Four Reasons to NOT Start Studying Yet for the ACT and SAT

Parents of high school freshmen and sophomores often ask me what their students should be doing to prepare for the big test, and when they should begin. However, like so many parts of the standardized testing process, more isn’t always better. And earlier isn’t always better, either!

Think about this: if you were training for a marathon, you’d have a training schedule. You’d schedule your road miles and rest days. You’d gradually increase the length and frequency of your long runs, extending your endurance. But despite their months of training, marathoners usually don’t run the full 26.2 miles until race day. In fact, they taper their training for several weeks beforehand to prevent burnout: they know the danger of expending so much energy in training that they’ve got nothing left when they hit the road for the real race.

Studying for the SAT and ACT is really similar. While certain students might do an intense 3-month study program, and others may need to start at the beginning of junior year, you probably don’t want to commence your test preparations too much before that. Here’s why:

1) You might peak too soon.

This peril applies especially to the ACT, since the Reading and Science sections are so based on timing. If you learn all of your grammar, math, reading, and science content and strategies, and then you master the timing, then it’s time to take the real test.

If you start freshman or sophomore year, however, you’ll peak during the fall of junior year, or even earlier. While you may think this is a fantastic idea of get your SAT or ACT out of the way, you’ll be competing with seniors who are taking the test with you for your target score. That means competing with people who have had more time to mature academically and even cognitively. Better to wait so you get all the components working in unison during the spring of your junior year, when you’ll be among the oldest students taking the test—and hopefully be the person ruining the bell curve for everyone else! 

2) You'll waste the real SAT practice tests.

Unfortunately, there are currently only 6 real College Board practice tests available to students prepping for the SAT. (There should be a couple more later this year.) Yes, there are dozens of “practice tests” found in test prep books, but they’re written by people at test prep companies (Kaplan, Princeton Review, McGraw Hill, etc.), NOT released by the College Board. They’re written in the style of the SAT, much the same way that the karaoke track of “Blank Space” is written “in the style of” Taylor Swift. Substitutes, not the real deal.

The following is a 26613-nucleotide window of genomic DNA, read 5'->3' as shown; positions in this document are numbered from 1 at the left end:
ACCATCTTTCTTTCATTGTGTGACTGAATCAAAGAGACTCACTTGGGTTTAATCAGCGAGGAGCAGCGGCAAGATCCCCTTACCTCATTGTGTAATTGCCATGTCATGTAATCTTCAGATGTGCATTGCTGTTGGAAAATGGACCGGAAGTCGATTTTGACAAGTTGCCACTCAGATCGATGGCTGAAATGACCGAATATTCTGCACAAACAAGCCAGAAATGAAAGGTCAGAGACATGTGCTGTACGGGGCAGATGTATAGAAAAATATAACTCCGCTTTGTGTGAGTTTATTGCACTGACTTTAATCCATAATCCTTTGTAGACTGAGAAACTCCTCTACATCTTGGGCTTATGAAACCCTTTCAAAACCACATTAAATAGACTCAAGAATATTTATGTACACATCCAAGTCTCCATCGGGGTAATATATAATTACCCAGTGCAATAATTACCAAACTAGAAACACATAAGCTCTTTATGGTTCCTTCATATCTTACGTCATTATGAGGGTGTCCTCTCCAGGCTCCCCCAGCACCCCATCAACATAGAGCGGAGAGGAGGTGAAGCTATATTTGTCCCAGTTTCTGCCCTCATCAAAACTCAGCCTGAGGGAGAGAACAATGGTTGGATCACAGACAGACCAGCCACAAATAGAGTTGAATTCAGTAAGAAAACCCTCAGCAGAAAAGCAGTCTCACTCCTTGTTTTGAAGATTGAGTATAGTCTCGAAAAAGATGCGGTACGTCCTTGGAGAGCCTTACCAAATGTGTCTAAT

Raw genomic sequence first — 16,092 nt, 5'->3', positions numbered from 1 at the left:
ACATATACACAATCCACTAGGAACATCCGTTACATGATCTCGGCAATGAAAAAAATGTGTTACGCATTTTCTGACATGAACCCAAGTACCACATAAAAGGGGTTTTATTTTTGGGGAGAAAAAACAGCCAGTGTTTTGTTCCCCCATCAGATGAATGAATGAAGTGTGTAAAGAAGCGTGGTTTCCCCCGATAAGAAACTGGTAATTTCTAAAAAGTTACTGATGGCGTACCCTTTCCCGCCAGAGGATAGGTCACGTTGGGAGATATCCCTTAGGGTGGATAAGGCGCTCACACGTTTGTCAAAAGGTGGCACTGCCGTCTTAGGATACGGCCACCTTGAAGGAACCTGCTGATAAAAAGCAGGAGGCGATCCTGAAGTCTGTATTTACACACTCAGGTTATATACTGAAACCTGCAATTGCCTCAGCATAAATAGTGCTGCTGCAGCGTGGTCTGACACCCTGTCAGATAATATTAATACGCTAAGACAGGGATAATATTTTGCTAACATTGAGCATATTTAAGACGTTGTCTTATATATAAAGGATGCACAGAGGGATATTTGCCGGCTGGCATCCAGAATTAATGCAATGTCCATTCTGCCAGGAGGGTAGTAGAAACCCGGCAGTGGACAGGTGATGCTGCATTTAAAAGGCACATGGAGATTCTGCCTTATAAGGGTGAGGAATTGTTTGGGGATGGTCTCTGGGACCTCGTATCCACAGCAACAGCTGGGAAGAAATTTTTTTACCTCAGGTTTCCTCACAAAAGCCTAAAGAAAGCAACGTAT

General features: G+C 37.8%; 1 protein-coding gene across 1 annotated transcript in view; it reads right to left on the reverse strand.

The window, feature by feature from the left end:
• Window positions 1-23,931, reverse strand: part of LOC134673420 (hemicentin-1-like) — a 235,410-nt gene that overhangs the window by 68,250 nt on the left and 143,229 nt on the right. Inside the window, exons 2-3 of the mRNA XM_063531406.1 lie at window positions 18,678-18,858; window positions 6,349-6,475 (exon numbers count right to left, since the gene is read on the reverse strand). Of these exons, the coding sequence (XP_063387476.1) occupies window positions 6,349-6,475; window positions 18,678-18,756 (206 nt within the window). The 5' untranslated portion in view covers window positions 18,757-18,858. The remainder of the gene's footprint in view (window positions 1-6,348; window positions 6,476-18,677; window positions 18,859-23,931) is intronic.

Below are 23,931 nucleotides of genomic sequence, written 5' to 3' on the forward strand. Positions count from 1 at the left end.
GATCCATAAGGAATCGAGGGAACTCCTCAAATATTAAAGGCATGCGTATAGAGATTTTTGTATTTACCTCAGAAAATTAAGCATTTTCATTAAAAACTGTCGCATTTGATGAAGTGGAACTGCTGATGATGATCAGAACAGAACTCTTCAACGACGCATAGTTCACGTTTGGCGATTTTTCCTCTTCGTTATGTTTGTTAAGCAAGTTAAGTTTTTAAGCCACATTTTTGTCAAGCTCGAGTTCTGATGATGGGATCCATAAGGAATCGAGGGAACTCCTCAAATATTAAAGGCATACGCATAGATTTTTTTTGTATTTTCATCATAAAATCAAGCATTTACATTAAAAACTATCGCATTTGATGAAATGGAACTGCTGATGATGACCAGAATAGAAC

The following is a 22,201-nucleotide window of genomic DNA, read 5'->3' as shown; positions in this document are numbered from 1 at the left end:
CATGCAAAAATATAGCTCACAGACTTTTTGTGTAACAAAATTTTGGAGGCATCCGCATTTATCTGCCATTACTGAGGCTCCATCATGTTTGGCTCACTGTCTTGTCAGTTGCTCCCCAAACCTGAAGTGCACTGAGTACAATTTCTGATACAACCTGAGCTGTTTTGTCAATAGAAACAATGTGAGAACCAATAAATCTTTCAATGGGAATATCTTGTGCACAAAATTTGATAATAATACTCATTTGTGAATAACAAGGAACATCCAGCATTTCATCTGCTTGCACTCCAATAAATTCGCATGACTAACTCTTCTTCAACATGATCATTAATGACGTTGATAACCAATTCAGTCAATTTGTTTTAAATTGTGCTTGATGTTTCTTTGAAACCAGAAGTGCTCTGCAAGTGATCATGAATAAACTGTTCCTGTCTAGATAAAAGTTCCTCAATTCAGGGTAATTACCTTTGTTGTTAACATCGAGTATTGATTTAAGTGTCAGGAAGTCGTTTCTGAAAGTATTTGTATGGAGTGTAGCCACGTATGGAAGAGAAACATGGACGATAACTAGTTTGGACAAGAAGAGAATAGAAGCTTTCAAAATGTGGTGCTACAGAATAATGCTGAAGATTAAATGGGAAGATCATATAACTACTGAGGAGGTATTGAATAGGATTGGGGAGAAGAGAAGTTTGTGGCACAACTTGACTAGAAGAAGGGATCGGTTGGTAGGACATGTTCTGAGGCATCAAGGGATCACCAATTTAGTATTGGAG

You desperately need to save those 6 College Board practice tests for when it really matters. Use one as a diagnostic baseline before you begin prepping, and use 3-4 of them the month or so before test day, taken in a timed setting, as a real mock test. If you start with them now, you’ll run through the best prep materials before you’ve really figured out what you need to target intensively—if you extend your prep timeline, that means you’ll have to rely on less trustworthy materials more often, including during some of the most important parts of preparation.

3) You'll use up the most reputable test prep problem sets.

In addition to exhausting the limited set of real SAT practice tests, you also should be mindful of depleting other resources as well. For instance, if you start going through the reputable test prep books, grammar topic question sets, math problem sets, etc.—thinking just “doing more problems” will get you a higher score—you will eventually run out of targeted practice material and have nothing to use when you finally really know the content and just need to fine-tune your execution of applying your knowledge to the real format of the test you're taking.

For example, if you truly do not understand transition words on the English ACT or Writing SAT section, you need to do targeted practice—i.e., a giant worksheet of JUST transition word questions so you can have your “aha!” moment and finally get it. Yes, Barnes & Noble is filled with test prep books. But most of them are crappy. And if you need thorough drills on specific grammar topics or specific math concepts in the style of the ACT or the SAT, there just aren’t that many good ones. Off the top of my head, I can think of two transition word practice question sets out there that are really in the style of the ACT and another two for the SAT. If you use these as a freshman or sophomore as your initial learning of the topic (like example problems you stumble through with your tutor), what will you use junior year when you’re still making transition word mistakes and need to have a breakthrough before test day and truly evaluate how you’re doing?

4) You should be spending your freshman and sophomore years finding your passions and establishing your academic interests!

Contrary to popular (hopeful? ambitious? just plain reductive?) belief, a perfect score alone will not get you into your dream college. You have to be an authentically awesome person with cool interests. And you can’t possibly do that by spending three years with test prep as your main extracurricular activity. 

In addition, your freshman and sophomore years are when you learn a large chunk of the math and grammar topics that show up on the SAT and ACT. Allow yourself to learn them first in school, with instructional and practice time every day devoted to getting better. Then, when you start to prep for the SAT or ACT—after your sophomore year—you can let your tutor or test prep book help you connect the dots between the topics…so you can ace your test!